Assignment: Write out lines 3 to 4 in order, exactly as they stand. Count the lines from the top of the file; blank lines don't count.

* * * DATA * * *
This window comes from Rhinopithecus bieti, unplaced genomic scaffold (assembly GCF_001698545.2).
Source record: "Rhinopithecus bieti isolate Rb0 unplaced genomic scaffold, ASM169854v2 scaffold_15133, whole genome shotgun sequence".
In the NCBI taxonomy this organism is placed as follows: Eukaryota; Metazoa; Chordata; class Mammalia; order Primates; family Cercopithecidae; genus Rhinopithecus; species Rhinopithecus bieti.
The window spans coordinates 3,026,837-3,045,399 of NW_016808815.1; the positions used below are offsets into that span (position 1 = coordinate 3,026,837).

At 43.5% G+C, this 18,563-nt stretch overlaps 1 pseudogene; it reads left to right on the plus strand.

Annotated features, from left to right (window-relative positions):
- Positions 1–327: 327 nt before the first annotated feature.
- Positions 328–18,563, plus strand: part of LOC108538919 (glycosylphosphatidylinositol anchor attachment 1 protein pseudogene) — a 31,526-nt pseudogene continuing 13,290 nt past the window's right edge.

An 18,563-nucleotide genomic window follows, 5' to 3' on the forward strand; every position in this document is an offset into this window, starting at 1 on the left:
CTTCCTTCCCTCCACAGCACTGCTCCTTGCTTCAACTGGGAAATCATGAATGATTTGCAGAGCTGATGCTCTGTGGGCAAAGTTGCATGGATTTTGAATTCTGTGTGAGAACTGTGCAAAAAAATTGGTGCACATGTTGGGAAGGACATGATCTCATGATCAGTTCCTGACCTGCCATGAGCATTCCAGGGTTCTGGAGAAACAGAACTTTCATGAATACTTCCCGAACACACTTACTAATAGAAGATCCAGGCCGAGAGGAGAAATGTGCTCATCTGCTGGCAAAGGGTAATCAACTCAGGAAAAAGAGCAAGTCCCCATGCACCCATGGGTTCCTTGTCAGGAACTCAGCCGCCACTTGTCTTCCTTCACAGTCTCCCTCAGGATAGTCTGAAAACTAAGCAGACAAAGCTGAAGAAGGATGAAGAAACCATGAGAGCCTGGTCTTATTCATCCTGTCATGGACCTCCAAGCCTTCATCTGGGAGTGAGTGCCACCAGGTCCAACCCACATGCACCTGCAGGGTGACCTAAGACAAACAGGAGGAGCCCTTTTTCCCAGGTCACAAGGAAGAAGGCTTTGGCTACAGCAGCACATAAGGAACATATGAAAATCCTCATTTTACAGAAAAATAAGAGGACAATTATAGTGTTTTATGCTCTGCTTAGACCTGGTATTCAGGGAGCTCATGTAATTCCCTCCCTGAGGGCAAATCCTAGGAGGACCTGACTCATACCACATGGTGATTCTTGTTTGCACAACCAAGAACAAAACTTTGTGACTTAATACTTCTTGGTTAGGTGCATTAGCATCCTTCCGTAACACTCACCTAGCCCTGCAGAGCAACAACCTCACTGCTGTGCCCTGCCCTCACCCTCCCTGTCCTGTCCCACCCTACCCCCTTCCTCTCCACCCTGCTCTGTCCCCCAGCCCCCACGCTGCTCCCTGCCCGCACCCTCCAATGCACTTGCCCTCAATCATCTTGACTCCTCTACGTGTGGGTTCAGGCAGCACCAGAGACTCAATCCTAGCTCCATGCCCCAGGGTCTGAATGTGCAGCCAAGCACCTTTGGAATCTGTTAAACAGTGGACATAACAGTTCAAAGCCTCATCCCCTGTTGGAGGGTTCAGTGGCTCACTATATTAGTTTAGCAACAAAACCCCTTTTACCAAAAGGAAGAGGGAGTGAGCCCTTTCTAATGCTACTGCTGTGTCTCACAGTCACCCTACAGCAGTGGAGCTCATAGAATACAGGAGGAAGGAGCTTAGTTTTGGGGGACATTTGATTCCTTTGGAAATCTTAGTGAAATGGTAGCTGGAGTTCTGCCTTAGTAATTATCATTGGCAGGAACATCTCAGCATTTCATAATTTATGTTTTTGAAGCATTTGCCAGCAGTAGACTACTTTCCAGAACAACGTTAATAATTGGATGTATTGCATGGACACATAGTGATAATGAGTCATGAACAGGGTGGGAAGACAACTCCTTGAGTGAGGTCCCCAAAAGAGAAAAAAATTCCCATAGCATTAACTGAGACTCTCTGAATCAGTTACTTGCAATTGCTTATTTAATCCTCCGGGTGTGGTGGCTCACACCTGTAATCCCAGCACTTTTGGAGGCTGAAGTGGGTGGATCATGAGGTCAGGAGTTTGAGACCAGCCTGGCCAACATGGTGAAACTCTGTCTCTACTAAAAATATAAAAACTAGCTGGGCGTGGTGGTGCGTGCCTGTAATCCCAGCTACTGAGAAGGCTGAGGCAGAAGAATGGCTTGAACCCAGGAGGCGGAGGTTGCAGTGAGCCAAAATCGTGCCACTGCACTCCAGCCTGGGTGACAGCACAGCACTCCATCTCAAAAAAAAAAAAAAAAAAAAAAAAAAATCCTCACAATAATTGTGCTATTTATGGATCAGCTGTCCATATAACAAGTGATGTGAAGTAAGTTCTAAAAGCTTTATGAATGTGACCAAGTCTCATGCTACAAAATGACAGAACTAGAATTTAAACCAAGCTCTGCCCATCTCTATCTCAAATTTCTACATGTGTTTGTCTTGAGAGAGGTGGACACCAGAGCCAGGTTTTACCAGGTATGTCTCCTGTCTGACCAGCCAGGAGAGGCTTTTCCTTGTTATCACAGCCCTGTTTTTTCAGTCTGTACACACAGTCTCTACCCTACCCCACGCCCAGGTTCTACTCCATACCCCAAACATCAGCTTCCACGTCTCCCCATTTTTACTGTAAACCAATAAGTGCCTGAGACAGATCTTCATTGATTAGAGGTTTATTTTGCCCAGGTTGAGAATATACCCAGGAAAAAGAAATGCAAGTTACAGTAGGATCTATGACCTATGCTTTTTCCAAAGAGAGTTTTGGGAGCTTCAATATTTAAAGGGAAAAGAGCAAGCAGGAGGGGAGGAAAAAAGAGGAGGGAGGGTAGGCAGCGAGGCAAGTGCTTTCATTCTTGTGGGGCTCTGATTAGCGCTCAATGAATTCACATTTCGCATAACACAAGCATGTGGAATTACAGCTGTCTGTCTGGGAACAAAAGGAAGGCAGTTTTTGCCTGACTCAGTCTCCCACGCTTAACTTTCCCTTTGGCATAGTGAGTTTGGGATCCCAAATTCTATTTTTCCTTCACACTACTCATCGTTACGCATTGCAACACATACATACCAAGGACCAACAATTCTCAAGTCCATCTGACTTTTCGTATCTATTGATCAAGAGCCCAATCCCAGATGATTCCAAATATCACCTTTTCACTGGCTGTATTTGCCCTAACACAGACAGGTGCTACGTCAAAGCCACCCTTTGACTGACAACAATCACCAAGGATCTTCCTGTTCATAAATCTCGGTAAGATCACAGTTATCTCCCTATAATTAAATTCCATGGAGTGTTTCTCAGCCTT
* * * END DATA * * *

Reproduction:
In the NCBI taxonomy this organism is placed as follows: Eukaryota; Metazoa; Chordata; class Mammalia; order Primates; family Cercopithecidae; genus Rhinopithecus; species Rhinopithecus bieti.
The window spans coordinates 3,026,837-3,045,399 of NW_016808815.1; the positions used below are offsets into that span (position 1 = coordinate 3,026,837).